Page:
Designing for Baby Boomers
Designing for Baby Boomers should be a consideration for companies bringing products to market today. Why? While soon to be surpassed by Millennials, the Baby Boomer generation is currently the nation’s largest living generation—and one with considerable buying power.
In a previous post, Designing Apps for Different Generations, we looked broadly at how the generation in which we were born influences our relationship to technology throughout our lifetime. Each generation has shared experiences during their formative years that help to shape collective values. These values, in turn, influence motivations, preferences, and expectations when it comes to technology. As you are developing products aimed for this generation, understanding these values can provide insights to consider when designing for Baby Boomers.
Some Background on Baby Boomers
Baby Boomers, born between 1946-1964, have experienced a remarkable evolution of technology in their lifetime. In their earliest years, Boomers, unlike any other generation before, were watching major political events unfold on TV. As teens, they experienced the Vietnam War and saw their President go through the Watergate scandal. In their 20s, SNL was in its heyday, the 24-hour news cycle had started on CNN, and Reagan was elected. Towards the end of their formative years, in 1984, they saw the release of the first personal computer. From there, the progression of technology has continued to unfold even more rapidly.
Baby boomers are currently ages 56-74. Younger Boomers remain very active and are still working, pursuing their passions, and spending money on their kids and grandchildren. As their kids are moving out, they are starting to gain independence and time—which they fill by volunteering, rediscovering old hobbies, or caring for aging parents. While retirement age is approaching, their lack of savings, underestimated health costs, and debt put retirement way out of reach for many.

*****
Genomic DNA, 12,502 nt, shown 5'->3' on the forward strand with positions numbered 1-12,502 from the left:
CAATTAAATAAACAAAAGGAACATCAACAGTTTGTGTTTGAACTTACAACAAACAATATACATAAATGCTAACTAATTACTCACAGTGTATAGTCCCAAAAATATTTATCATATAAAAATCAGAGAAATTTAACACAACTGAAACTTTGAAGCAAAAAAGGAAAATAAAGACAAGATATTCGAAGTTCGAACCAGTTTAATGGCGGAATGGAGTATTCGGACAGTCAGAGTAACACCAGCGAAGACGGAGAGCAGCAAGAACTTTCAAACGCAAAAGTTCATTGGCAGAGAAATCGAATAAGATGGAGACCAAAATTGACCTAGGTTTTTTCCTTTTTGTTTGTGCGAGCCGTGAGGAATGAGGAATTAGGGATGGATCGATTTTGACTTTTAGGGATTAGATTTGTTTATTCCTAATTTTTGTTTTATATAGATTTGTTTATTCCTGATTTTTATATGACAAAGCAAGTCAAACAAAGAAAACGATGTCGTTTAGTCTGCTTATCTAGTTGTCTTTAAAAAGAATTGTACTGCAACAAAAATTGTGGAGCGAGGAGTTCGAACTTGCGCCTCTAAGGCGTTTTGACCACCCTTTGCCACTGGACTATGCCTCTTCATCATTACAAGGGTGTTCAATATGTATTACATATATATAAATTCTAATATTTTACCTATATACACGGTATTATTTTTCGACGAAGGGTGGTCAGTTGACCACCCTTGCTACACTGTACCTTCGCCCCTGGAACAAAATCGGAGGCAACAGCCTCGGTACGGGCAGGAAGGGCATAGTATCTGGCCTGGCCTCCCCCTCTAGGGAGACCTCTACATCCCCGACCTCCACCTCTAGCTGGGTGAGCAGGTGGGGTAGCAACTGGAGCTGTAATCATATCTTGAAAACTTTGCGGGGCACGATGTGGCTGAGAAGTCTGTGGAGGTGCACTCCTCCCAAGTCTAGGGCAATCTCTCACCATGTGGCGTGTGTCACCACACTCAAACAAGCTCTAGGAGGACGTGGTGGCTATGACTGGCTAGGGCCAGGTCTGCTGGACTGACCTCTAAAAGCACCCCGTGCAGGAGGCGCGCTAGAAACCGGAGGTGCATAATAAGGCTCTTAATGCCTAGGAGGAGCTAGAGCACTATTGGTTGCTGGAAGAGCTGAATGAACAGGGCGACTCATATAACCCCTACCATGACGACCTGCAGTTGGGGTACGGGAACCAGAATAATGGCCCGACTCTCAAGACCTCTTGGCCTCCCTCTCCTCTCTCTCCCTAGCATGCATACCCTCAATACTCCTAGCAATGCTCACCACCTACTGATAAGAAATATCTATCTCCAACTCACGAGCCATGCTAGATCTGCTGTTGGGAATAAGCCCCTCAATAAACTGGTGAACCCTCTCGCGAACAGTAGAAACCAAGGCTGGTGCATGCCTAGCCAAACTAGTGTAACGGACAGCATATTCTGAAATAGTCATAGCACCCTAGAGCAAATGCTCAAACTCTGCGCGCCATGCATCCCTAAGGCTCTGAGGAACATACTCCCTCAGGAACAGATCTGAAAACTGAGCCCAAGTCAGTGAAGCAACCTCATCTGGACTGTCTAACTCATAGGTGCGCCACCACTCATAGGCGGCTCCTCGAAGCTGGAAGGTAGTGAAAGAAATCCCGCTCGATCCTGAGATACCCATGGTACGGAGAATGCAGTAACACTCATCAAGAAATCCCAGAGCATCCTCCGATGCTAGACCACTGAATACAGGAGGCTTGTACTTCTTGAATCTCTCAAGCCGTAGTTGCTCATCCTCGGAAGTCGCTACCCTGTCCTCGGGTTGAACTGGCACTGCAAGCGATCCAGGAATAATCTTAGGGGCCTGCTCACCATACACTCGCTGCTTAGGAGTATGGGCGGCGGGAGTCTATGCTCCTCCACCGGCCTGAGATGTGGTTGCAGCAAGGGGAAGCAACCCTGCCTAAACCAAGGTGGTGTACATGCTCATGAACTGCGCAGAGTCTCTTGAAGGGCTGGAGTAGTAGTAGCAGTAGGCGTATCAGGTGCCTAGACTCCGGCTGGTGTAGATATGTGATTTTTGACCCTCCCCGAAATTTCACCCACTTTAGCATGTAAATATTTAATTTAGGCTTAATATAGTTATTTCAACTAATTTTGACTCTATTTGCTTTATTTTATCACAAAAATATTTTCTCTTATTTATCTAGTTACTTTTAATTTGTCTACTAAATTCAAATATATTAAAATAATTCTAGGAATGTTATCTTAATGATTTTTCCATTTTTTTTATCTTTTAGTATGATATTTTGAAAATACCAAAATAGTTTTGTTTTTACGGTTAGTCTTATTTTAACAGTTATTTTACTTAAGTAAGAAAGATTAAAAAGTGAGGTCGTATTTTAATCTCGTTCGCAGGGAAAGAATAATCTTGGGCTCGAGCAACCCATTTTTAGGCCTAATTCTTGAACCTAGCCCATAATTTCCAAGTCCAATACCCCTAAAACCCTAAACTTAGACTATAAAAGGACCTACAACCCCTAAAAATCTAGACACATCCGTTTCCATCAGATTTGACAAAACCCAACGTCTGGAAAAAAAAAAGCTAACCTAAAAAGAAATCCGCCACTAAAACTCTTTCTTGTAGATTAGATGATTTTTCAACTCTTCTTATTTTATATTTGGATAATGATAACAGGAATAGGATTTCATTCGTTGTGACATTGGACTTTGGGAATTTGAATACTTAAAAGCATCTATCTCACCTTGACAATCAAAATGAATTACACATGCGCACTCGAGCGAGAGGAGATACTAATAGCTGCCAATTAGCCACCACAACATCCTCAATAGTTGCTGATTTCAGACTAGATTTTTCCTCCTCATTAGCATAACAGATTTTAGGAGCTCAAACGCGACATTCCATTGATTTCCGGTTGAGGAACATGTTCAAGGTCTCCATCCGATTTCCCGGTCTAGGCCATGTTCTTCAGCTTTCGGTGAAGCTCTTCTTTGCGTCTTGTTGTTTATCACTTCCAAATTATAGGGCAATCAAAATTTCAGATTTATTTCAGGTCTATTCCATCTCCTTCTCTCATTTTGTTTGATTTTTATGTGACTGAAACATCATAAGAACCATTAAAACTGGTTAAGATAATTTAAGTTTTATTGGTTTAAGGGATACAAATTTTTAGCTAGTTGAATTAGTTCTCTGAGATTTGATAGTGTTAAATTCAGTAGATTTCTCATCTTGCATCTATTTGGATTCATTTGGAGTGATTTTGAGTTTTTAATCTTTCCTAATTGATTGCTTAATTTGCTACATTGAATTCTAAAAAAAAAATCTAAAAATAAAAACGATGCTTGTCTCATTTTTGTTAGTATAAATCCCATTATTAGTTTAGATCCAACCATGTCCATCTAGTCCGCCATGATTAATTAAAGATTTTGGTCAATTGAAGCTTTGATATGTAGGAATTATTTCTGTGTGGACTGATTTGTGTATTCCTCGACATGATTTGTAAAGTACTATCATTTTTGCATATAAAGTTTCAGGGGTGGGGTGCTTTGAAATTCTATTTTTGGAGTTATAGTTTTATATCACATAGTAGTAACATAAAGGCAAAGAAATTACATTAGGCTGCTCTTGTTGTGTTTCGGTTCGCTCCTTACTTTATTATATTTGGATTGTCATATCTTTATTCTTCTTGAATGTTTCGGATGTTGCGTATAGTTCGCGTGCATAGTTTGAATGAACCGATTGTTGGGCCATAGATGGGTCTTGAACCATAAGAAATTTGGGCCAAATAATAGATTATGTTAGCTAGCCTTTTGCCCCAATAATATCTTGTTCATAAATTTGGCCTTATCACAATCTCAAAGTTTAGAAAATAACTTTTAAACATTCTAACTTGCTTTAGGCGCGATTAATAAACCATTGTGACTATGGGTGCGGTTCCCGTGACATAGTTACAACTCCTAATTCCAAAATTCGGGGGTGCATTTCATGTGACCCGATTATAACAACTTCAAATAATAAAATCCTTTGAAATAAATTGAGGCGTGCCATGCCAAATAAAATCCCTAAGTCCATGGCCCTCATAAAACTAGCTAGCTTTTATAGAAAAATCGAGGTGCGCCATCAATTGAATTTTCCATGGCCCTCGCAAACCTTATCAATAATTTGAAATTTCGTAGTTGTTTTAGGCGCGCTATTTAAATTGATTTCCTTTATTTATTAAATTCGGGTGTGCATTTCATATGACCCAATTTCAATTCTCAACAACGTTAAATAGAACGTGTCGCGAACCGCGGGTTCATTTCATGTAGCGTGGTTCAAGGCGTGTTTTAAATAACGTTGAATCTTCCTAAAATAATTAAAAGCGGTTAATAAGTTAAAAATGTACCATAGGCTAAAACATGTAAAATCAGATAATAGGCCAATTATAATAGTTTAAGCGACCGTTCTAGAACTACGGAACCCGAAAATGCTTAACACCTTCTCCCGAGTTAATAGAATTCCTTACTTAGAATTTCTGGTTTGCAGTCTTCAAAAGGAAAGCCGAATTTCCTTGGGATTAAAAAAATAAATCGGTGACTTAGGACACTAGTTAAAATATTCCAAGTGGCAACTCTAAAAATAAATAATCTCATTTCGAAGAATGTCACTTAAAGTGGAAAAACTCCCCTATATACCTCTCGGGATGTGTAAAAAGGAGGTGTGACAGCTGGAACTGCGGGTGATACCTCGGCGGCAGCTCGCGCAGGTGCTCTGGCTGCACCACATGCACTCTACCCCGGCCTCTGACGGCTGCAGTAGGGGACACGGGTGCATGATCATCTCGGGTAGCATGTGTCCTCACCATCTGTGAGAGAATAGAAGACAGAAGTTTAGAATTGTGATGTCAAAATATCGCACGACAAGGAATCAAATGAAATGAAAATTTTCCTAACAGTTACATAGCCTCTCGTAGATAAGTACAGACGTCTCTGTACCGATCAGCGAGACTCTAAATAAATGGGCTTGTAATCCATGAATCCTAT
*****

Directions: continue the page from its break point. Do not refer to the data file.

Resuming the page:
In contrast, older Boomers are retired and trying to maintain their lifestyle without working. While they might claim to be healthy, many are not, and they’re turning to tech to maintain their quality of life. Their increasing health issues and dwindling savings make downsizing an attractive option. Most Boomers are very involved in their grandkids’ lives and are close with their Millennial kids. Collectively, Boomers seek to age gracefully by valuing health, embracing new businesses and hobbies, and prioritizing family.
Baby Boomers & Technology
Boomers are online a LOT. Baby boomers spend 27 hours per week online, which is 2 hours more per week than those who are between 16 and 34. They want to stay connected, and they’re practical. A majority of boomers are using smartphones, and they’re certainly likely to be using tablets. While they are on mobile, the desktop experience is also important and cannot be ignored for Boomers.
When it comes to online behaviors that drive action, search dramatically outperforms Boomer’s use of social media or viewing online videos. On social, boomers use Facebook far more than any other social media platform—to keep in touch with friends and family, get their opinions out there, and ask for recommendations or advice. Boomers are often on apps because their kids or grandkids are, so don’t be surprised to see some Boomers also active on ‘younger’ platforms like Snapchat.
As consumers, Boomers are using tech to make purchasing decisions; however, they tend to do more price comparisons than reading reviews. Boomers shop online just as frequently as millennials, and actually outspend them, as they tend to buy at a higher price point. More so than younger generations, Boomers still care about in-store experiences.
Considerations When Designing for Baby Boomers
With this information in mind, we’ve identified four key considerations to keep in mind when designing for Baby Boomers.
Thoughtfully Design for Them
As basic as this may sound, the most important consideration is to actually take into consideration the Baby Boomers! The tech industry obviously skews younger and will continue to do so as time goes on. So, Millennial and Gen Z designers who make up the workforce need to consciously make an effort to include Baby Boomers during product development, testing, and feedback stages. Boomers are largely ignored in marketing and design considerations, as companies primarily look to target Millennials and Gen Z. Given that this generation will maintain significant purchasing power for many years to come, it’s worth the effort to consciously consider how to design products that are inclusive of their preferences and needs.